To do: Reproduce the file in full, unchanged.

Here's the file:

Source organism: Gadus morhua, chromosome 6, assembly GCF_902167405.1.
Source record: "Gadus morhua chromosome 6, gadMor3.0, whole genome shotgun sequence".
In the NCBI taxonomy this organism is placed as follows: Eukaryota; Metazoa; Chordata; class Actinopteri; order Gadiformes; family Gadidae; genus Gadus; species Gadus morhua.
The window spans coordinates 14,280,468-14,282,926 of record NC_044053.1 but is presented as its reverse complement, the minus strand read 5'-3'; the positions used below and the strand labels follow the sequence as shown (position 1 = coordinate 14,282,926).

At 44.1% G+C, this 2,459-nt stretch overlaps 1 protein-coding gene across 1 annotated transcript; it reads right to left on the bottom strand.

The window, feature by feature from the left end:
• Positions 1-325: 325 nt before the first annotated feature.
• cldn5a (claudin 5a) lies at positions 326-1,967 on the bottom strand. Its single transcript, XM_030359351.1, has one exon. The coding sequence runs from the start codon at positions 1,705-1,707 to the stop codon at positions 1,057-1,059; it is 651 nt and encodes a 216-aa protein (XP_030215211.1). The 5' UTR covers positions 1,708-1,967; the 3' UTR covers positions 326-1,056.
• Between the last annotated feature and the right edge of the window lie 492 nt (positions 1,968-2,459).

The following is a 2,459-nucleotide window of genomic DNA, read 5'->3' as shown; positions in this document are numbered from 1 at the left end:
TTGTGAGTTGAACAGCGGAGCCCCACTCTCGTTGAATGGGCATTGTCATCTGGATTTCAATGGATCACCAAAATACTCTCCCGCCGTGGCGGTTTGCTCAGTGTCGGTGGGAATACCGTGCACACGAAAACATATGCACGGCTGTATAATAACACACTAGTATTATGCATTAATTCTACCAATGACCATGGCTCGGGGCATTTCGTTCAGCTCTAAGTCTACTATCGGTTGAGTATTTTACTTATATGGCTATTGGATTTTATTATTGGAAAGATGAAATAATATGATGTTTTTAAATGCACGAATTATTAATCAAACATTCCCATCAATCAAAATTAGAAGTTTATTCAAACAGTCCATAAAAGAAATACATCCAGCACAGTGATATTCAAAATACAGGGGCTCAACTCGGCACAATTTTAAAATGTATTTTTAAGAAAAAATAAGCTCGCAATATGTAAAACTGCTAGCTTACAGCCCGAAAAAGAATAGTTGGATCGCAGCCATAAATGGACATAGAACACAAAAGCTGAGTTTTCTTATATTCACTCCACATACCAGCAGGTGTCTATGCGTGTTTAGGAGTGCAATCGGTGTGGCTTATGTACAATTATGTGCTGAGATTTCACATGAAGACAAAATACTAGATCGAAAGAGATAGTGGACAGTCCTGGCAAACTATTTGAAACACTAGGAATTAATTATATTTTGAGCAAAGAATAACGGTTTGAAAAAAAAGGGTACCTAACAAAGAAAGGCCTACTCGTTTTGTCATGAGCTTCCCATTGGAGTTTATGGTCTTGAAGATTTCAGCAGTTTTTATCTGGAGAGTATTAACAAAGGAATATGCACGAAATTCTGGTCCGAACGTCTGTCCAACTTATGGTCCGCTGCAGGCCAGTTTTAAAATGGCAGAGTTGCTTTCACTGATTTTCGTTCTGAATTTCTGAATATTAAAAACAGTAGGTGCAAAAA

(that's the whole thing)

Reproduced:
Source organism: Gadus morhua, chromosome 6, assembly GCF_902167405.1.
Source record: "Gadus morhua chromosome 6, gadMor3.0, whole genome shotgun sequence".
In the NCBI taxonomy this organism is placed as follows: Eukaryota; Metazoa; Chordata; class Actinopteri; order Gadiformes; family Gadidae; genus Gadus; species Gadus morhua.
The window spans coordinates 14,280,468-14,282,926 of record NC_044053.1 but is presented as its reverse complement, the minus strand read 5'-3'; the positions used below and the strand labels follow the sequence as shown (position 1 = coordinate 14,282,926).

At 44.1% G+C, this 2,459-nt stretch overlaps 1 protein-coding gene across 1 annotated transcript; it reads right to left on the bottom strand.

The window, feature by feature from the left end:
• Positions 1-325: 325 nt before the first annotated feature.
• cldn5a (claudin 5a) lies at positions 326-1,967 on the bottom strand. Its single transcript, XM_030359351.1, has one exon. The coding sequence runs from the start codon at positions 1,705-1,707 to the stop codon at positions 1,057-1,059; it is 651 nt and encodes a 216-aa protein (XP_030215211.1). The 5' UTR covers positions 1,708-1,967; the 3' UTR covers positions 326-1,056.
• Between the last annotated feature and the right edge of the window lie 492 nt (positions 1,968-2,459).

The following is a 2,459-nucleotide window of genomic DNA, read 5'->3' as shown; positions in this document are numbered from 1 at the left end:
TTGTGAGTTGAACAGCGGAGCCCCACTCTCGTTGAATGGGCATTGTCATCTGGATTTCAATGGATCACCAAAATACTCTCCCGCCGTGGCGGTTTGCTCAGTGTCGGTGGGAATACCGTGCACACGAAAACATATGCACGGCTGTATAATAACACACTAGTATTATGCATTAATTCTACCAATGACCATGGCTCGGGGCATTTCGTTCAGCTCTAAGTCTACTATCGGTTGAGTATTTTACTTATATGGCTATTGGATTTTATTATTGGAAAGATGAAATAATATGATGTTTTTAAATGCACGAATTATTAATCAAACATTCCCATCAATCAAAATTAGAAGTTTATTCAAACAGTCCATAAAAGAAATACATCCAGCACAGTGATATTCAAAATACAGGGGCTCAACTCGGCACAATTTTAAAATGTATTTTTAAGAAAAAATAAGCTCGCAATATGTAAAACTGCTAGCTTACAGCCCGAAAAAGAATAGTTGGATCGCAGCCATAAATGGACATAGAACACAAAAGCTGAGTTTTCTTATATTCACTCCACATACCAGCAGGTGTCTATGCGTGTTTAGGAGTGCAATCGGTGTGGCTTATGTACAATTATGTGCTGAGATTTCACATGAAGACAAAATACTAGATCGAAAGAGATAGTGGACAGTCCTGGCAAACTATTTGAAACACTAGGAATTAATTATATTTTGAGCAAAGAATAACGGTTTGAAAAAAAAGGGTACCTAACAAAGAAAGGCCTACTCGTTTTGTCATGAGCTTCCCATTGGAGTTTATGGTCTTGAAGATTTCAGCAGTTTTTATCTGGAGAGTATTAACAAAGGAATATGCACGAAATTCTGGTCCGAACGTCTGTCCAACTTATGGTCCGCTGCAGGCCAGTTTTAAAATGGCAGAGTTGCTTTCACTGATTTTCGTTCTGAATTTCTGAATATTAAAAACAGTAGGTGCAAAAA